Date of Award

Fall 2021

Document Type


Degree Name

Master of Science (MS)


Electrical and Computer Engineering

First Advisor

Medeiros, Henry P.

Second Advisor

Ababei, Cristinel

Third Advisor

Tabb, Amy


In this thesis, we use machine learning techniques to address limitations in our ability to monitor pest insect migrations. Invasive insect populations, such as the brown marmorated stink bug (BMSB), cause significant economic and environmental damages. In order to mitigate these damages, tracking BMSB migration is vital, but it also poses a challenge. The current state-of-the-art solution to track insect migrations is called mark-release-recapture. In mark-release-recapture, a researcher marks insects with a fluorescent powder, releases them back into the wild, and searches for the insects using ultra-violet flashlights at suspected migration destination locations. However, this involves a significant amount of labor and has a low recapture rate. By automating the insect search step, the recapture rate can be improved, reducing the amount of labor required in the process and improving the quality of the data. We propose a solution to the BMSB migration tracking problem using an unmanned aerial vehicle (UAV) to collect video data of the area of interest. Our system uses an ultra violet (UV) lighting array and digital cameras mounted on the bottom of the UAV, as well as artificial intelligence algorithms such as convolutional neural networks (CNN), and multiple hypotheses tracking (MHT) techniques. Specifically, we propose a novel computer vision method for insect detection using a Convolutional Variational Auto Encoder (CVAE). Our experimental results show that our system can detect BMSB with high precision and recall, outperforming the current state-of-the-art. Additionally, we associate insect observations using MHT, improving detection results and accurately counting real-world insects.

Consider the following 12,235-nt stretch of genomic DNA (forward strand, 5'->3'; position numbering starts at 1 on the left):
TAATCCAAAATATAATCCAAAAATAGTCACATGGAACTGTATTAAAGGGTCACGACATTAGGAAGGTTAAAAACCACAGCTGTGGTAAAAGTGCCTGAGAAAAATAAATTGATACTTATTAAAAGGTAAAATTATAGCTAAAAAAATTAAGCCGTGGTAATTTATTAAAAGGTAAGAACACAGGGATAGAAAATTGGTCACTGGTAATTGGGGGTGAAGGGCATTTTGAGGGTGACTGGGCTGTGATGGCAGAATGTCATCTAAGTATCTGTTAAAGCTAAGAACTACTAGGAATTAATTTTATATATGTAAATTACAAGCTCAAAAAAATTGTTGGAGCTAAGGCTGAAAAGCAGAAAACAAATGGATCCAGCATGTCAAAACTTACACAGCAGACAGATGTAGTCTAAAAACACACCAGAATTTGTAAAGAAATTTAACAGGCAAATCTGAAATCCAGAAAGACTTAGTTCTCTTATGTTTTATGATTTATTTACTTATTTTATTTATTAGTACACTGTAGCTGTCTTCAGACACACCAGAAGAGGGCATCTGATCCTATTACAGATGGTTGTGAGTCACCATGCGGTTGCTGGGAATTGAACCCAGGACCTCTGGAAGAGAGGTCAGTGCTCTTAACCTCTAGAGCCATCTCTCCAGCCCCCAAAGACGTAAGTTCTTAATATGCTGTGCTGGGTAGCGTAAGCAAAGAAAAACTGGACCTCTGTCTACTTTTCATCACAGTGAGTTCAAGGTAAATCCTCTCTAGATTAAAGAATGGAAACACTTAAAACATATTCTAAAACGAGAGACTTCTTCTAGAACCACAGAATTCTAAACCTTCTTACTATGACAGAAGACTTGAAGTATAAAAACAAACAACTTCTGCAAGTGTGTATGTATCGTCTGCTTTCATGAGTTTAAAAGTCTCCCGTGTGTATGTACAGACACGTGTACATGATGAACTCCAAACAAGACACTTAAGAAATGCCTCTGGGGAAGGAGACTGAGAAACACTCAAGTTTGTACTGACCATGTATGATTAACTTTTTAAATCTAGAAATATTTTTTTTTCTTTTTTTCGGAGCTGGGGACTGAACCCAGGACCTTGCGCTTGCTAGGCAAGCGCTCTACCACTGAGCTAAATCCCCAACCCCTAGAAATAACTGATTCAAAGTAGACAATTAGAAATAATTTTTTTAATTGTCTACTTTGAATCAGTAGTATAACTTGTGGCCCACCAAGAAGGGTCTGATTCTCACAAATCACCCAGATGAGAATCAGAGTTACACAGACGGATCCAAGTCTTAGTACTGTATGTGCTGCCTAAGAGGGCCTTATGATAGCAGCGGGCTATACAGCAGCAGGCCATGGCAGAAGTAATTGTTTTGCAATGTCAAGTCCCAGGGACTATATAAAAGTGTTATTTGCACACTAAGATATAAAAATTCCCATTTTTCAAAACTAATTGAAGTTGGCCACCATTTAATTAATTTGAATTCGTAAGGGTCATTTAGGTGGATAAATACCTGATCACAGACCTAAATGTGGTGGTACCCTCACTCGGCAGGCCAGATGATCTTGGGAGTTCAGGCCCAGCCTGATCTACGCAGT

Included in

Engineering Commons